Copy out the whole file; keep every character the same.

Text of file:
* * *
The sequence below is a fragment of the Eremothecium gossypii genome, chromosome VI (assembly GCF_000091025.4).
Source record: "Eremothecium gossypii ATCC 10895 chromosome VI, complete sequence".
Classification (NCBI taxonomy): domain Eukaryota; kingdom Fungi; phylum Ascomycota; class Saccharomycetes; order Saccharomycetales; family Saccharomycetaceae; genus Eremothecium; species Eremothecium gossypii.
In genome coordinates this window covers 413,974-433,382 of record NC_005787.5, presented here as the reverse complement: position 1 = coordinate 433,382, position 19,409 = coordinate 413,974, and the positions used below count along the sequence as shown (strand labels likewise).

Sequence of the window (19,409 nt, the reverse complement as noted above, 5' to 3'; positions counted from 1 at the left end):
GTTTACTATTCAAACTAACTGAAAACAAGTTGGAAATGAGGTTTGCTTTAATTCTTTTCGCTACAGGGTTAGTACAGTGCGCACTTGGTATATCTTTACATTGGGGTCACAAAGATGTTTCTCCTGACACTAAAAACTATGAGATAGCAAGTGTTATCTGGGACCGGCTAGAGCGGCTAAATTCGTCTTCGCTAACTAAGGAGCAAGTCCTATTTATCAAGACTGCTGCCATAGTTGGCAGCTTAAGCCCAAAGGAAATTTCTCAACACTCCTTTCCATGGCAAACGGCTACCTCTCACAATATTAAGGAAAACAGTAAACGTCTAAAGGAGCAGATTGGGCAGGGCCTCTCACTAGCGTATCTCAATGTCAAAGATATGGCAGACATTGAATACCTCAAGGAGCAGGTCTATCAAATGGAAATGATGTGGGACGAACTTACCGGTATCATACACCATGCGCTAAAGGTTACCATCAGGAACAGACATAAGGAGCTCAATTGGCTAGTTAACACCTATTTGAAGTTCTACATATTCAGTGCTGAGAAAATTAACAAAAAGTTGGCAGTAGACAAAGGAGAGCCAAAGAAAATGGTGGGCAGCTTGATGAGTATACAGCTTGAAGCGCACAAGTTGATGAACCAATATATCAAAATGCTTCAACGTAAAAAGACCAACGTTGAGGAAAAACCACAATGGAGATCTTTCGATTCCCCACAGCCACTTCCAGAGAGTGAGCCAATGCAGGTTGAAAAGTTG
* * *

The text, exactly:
The sequence below is a fragment of the Eremothecium gossypii genome, chromosome VI (assembly GCF_000091025.4).
Source record: "Eremothecium gossypii ATCC 10895 chromosome VI, complete sequence".
Classification (NCBI taxonomy): domain Eukaryota; kingdom Fungi; phylum Ascomycota; class Saccharomycetes; order Saccharomycetales; family Saccharomycetaceae; genus Eremothecium; species Eremothecium gossypii.
In genome coordinates this window covers 413,974-433,382 of record NC_005787.5, presented here as the reverse complement: position 1 = coordinate 433,382, position 19,409 = coordinate 413,974, and the positions used below count along the sequence as shown (strand labels likewise).

Sequence of the window (19,409 nt, the reverse complement as noted above, 5' to 3'; positions counted from 1 at the left end):
GTTTACTATTCAAACTAACTGAAAACAAGTTGGAAATGAGGTTTGCTTTAATTCTTTTCGCTACAGGGTTAGTACAGTGCGCACTTGGTATATCTTTACATTGGGGTCACAAAGATGTTTCTCCTGACACTAAAAACTATGAGATAGCAAGTGTTATCTGGGACCGGCTAGAGCGGCTAAATTCGTCTTCGCTAACTAAGGAGCAAGTCCTATTTATCAAGACTGCTGCCATAGTTGGCAGCTTAAGCCCAAAGGAAATTTCTCAACACTCCTTTCCATGGCAAACGGCTACCTCTCACAATATTAAGGAAAACAGTAAACGTCTAAAGGAGCAGATTGGGCAGGGCCTCTCACTAGCGTATCTCAATGTCAAAGATATGGCAGACATTGAATACCTCAAGGAGCAGGTCTATCAAATGGAAATGATGTGGGACGAACTTACCGGTATCATACACCATGCGCTAAAGGTTACCATCAGGAACAGACATAAGGAGCTCAATTGGCTAGTTAACACCTATTTGAAGTTCTACATATTCAGTGCTGAGAAAATTAACAAAAAGTTGGCAGTAGACAAAGGAGAGCCAAAGAAAATGGTGGGCAGCTTGATGAGTATACAGCTTGAAGCGCACAAGTTGATGAACCAATATATCAAAATGCTTCAACGTAAAAAGACCAACGTTGAGGAAAAACCACAATGGAGATCTTTCGATTCCCCACAGCCACTTCCAGAGAGTGAGCCAATGCAGGTTGAAAAGTTG